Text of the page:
The number of BT's residential lines fell for the first time in the 12 months to September in the face of increasing competition from cable companies. The company is losing about 50,000 customers a month to cable firms that offer telephony services, but says thousands of customers are also returning to the BT fold, resulting in a much smaller net loss.
The decline in residential lines was 0.2 per cent on BT's customer base of about 20 million, but will nevertheless be seen as a victory by the cable sector. Michael Hepher, group managing director, promised to step up the fight against cable. "We are convinced our customers under-appreciate BT and are under-aware of the total picture. We have a good story to tell and we need to tell it better than in the past," he said.
The lacklustre performance in the residential sector failed to dampen BT's peformance in the first half of the year, when pre-tax profits rose 7.6 per cent to pounds 1.6bn. Earnings per share rose to 16.8p from 15p a year earlier and the interim dividend rose 5.7 per cent to 7.45p.
It also emerged that BT will fall short of its target of 10,000 voluntary job losses in the full year, with the total now expected to be about 8,000.
Sir Iain Vallance, chairman and chief executive, warned of the combined pressures of increased competition, tightening regulation and slower growth in the UK economy. Sir Iain said call charges in the UK were now among the lowest in the world and that the "harsh regulatory regime" was inhibiting the company's progress. "The regulatory vice is unlikely to ease in the near future," he said.
The company is in negotiations with the regulator, Oftel, over the future structure of the industry and also, in the near future, faces a review of its current price cap. Sir Iain said: "We welcome and encourage fair competition, and we support the need for an independent, accountable regulator.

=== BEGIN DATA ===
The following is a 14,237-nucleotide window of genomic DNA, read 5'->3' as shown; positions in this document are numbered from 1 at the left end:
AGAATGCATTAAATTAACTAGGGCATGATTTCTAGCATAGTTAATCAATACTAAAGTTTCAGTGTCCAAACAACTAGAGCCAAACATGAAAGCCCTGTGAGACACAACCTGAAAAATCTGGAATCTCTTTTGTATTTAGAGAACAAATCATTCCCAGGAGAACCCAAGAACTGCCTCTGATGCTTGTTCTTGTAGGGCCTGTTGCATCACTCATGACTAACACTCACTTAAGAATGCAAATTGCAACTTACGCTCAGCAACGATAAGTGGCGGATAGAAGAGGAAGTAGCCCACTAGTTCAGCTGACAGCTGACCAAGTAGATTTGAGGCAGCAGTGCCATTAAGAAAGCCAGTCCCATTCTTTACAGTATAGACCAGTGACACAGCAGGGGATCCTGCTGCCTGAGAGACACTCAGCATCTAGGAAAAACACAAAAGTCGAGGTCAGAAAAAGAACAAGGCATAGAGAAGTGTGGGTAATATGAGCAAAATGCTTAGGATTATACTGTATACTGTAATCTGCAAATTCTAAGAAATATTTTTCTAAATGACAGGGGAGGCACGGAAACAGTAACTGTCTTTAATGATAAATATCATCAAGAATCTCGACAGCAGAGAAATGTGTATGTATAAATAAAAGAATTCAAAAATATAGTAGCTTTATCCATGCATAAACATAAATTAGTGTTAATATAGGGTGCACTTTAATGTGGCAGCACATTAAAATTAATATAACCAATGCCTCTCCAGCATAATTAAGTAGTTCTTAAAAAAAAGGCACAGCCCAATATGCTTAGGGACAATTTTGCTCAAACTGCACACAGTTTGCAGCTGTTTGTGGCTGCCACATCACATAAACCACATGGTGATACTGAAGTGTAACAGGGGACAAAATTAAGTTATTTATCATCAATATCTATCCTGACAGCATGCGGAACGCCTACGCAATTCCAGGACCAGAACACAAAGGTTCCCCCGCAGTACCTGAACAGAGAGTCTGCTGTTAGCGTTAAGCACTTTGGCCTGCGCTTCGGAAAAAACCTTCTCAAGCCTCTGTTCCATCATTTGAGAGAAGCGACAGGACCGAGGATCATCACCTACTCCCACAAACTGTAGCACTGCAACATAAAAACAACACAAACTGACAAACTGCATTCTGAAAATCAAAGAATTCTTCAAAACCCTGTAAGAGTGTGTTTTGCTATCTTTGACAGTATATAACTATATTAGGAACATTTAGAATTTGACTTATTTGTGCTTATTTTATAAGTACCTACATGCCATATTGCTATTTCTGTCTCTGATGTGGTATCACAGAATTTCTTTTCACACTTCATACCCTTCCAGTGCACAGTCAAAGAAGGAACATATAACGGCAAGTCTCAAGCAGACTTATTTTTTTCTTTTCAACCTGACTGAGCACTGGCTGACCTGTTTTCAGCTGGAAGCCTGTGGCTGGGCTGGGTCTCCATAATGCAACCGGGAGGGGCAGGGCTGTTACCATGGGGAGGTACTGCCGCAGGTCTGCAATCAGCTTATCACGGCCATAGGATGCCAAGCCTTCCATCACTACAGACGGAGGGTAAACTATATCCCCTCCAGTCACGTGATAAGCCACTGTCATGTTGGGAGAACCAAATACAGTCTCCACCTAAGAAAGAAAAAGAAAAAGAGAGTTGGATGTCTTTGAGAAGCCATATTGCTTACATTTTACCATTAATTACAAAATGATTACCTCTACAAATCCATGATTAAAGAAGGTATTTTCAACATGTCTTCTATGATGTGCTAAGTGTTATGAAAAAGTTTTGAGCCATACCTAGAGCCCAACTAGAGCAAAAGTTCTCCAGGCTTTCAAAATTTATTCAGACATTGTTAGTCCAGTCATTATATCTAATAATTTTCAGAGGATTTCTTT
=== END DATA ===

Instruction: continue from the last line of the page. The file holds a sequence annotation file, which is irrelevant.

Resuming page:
"However, we will continue to fight proposals which are not in the interests of either fair competition or customer choice and which would, we believe, damage the interests of our shareholders."
Sir Iain also sought to dampen speculation over BT's alleged "deal" with the Labour Party concerning free connections for schools in return for more freedom to deliver entertainment over its wires.
"There is no deal as such between BT and the Labour Party. But there is an understanding that, if they get into power, they will adopt the unanimous recommendations of the all-party Trade and Industry Select Committee on allowing BT and Mercury to compete across the board with the cable TV monopolies," he said.
BT's turnover grew by 2.9 per cent in the six months to 30 September, helped by an increase in business exchange line rentals and the continuing boom in mobile telephony.
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